Coming from someone with a strong economics background, this statement is especially significant.

The Institution of Engineers, Singapore (IES) shares Mr Ngiam's view.

In another article, 'Engineers have role in community building' last Monday, our president, Ms Lee Bee Wah, said that, in order for Singapore to take the next leap, we need a core group of very good engineers. This is because technology will play an important part in the next phase of our development.

She also expressed her hope that top students will make engineering their top choice at university.

Engineers have made significant contributions to nation building and improving the quality of life in Singapore. Almost every aspect of our daily activities, be it at work or at play, involves the work of engineers.

As Singapore moves towards a more knowledge-based economy, engineers will be called on to perform ever more complex and cross-disciplinary tasks. It is for this reason that schools and other institutions need to strive continually to ensure that our bright and talented youth do not turn away from taking up engineering as a lifelong career.

IES will continue to work with government agencies, engineering industry stakeholders and educational institutions to explore ways to attract top students into engineering.

Chong Kee Sen
Honorary Secretary
Institution of Engineers, Singapore (IES)

The reason why top students don't want to go into engineering is actually pretty simple - engineers in Singapore are paid less relative to people in finance, law or accountancy. Engineering is one of those things in Singapore that get outsourced very easily. Furthermore, it is extremely easy to import engineers from India and China. Therefore, job security is minimal in Singapore.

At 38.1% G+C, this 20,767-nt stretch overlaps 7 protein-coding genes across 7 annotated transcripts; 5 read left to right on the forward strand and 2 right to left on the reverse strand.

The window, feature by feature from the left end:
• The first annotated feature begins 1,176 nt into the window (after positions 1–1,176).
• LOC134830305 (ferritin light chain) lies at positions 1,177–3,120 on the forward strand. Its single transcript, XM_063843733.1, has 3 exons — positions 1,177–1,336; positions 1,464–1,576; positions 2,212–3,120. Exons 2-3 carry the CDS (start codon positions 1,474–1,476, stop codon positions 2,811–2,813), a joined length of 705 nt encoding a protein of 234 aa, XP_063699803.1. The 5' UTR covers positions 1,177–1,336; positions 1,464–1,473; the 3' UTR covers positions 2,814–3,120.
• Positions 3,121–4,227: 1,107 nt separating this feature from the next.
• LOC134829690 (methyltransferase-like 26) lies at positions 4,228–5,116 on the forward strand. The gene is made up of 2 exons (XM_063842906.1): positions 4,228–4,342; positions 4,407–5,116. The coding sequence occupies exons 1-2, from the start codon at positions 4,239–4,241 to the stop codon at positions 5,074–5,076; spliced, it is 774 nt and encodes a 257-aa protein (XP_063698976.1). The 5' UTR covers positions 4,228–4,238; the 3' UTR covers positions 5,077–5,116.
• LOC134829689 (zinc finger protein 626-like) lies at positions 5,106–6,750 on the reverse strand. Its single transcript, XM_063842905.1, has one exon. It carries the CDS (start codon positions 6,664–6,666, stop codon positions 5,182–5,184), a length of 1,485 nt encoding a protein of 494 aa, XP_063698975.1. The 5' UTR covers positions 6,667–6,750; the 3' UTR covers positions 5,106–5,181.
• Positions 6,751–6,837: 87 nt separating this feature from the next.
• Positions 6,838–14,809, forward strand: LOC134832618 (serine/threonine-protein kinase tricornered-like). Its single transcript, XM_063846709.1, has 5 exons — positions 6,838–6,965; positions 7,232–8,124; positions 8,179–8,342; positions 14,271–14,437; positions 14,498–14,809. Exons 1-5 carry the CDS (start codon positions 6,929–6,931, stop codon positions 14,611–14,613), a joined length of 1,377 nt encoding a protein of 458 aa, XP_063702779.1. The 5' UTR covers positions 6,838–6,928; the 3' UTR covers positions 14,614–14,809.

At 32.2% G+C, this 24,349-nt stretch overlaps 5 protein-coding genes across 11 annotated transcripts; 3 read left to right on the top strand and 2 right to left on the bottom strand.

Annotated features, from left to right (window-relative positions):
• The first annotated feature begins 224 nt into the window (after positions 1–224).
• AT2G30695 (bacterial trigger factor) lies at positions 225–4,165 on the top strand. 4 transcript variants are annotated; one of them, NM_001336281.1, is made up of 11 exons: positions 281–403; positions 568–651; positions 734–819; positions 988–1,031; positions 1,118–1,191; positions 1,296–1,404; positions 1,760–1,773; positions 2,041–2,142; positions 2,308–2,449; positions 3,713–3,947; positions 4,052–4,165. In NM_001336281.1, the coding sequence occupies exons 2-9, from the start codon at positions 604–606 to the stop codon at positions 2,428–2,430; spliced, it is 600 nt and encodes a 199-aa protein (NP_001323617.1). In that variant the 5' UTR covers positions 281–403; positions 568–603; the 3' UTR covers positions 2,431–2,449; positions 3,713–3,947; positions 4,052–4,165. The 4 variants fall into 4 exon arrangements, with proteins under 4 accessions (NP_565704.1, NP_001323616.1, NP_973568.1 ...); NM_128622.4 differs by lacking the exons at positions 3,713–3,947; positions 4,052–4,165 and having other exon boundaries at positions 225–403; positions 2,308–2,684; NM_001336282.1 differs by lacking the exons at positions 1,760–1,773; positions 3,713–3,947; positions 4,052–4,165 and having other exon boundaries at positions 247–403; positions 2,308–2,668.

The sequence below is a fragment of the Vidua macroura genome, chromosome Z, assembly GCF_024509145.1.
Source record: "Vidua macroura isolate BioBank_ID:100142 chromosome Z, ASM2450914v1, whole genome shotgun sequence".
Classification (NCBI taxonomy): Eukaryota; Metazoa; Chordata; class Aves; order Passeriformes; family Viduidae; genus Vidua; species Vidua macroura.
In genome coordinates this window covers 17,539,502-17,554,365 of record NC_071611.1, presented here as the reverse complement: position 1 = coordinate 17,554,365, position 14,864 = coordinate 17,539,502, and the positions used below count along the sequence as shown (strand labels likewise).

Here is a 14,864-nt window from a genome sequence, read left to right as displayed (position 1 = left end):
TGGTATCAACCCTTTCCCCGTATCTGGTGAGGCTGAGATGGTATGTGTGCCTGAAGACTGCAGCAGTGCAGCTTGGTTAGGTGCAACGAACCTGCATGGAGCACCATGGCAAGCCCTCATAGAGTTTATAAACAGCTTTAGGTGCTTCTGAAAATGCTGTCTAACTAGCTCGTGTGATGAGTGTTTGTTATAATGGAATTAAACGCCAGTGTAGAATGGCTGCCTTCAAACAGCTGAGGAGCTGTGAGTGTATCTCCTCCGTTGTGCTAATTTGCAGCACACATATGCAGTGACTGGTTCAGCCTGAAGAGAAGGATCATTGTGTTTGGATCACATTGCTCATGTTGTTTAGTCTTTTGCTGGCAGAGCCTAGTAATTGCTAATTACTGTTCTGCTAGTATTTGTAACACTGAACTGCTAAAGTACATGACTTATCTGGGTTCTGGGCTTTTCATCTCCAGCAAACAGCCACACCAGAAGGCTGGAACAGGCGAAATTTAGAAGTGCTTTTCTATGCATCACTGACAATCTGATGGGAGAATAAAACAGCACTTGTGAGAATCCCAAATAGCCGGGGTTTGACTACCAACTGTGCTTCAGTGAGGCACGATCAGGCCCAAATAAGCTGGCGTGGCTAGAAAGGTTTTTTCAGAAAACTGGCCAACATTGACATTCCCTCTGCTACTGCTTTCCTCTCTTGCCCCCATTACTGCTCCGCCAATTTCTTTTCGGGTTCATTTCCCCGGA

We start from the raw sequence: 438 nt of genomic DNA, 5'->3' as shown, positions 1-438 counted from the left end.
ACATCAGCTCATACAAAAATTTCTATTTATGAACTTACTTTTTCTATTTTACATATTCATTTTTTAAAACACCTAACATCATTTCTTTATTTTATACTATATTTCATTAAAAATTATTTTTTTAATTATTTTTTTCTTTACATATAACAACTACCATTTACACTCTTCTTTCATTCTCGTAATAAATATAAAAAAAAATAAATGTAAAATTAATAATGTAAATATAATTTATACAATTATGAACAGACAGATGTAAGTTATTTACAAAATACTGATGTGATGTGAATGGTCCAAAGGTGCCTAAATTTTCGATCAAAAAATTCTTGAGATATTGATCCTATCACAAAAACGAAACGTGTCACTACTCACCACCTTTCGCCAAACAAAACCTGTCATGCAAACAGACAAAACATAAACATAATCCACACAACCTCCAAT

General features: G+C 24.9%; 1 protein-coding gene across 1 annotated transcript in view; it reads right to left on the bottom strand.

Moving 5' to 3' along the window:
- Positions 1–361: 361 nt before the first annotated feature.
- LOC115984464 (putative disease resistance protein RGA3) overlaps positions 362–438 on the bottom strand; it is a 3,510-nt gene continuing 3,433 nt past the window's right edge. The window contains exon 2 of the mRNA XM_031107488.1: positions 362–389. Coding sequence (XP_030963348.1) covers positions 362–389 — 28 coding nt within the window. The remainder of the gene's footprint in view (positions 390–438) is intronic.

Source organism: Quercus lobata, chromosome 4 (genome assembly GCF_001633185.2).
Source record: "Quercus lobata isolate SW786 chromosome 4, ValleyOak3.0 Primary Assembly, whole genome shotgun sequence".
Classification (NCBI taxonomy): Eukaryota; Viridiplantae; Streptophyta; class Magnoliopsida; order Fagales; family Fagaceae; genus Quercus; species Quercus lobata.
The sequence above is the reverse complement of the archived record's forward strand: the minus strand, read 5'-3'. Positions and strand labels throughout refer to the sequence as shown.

Singapore students are not stupid. After years of conditioning, the Singaporean has become the archetypal rational Homo Economicus. To compete more effectively in the job market, they have to use their comparative advantage (relative to competitors from China and India), which would be soft skills like their command of the English language and familiarity with the local culture. Fields like Law and Business remain local bastions where Singapore students can call their own. Witness the collapse of the computing as a discipline in our local universities. A much sought-after degree in the heydey of the internet boom, it is now avoided by local university applicants mindful of the fates of their predecessors languishing in a job market saturated with Indian IT workers. As for engineering, even the best local graduates from local universities are headhunted by banks in their recruitment drive and they gladly let their heads be taken.

So what if Singaporean 14 year-olds have the best math and science scores in the world? There are always foreigners with better math and science skills than you who are willing to work for less. However, there aren't that many foreigners with English skills better than the average student. Yet. And those with enough English skills wouldn't even bother to use Singapore as a stepping stone.

For now, there is no stopping the gravitation of local students towards the non-sciences and the non-engineerings.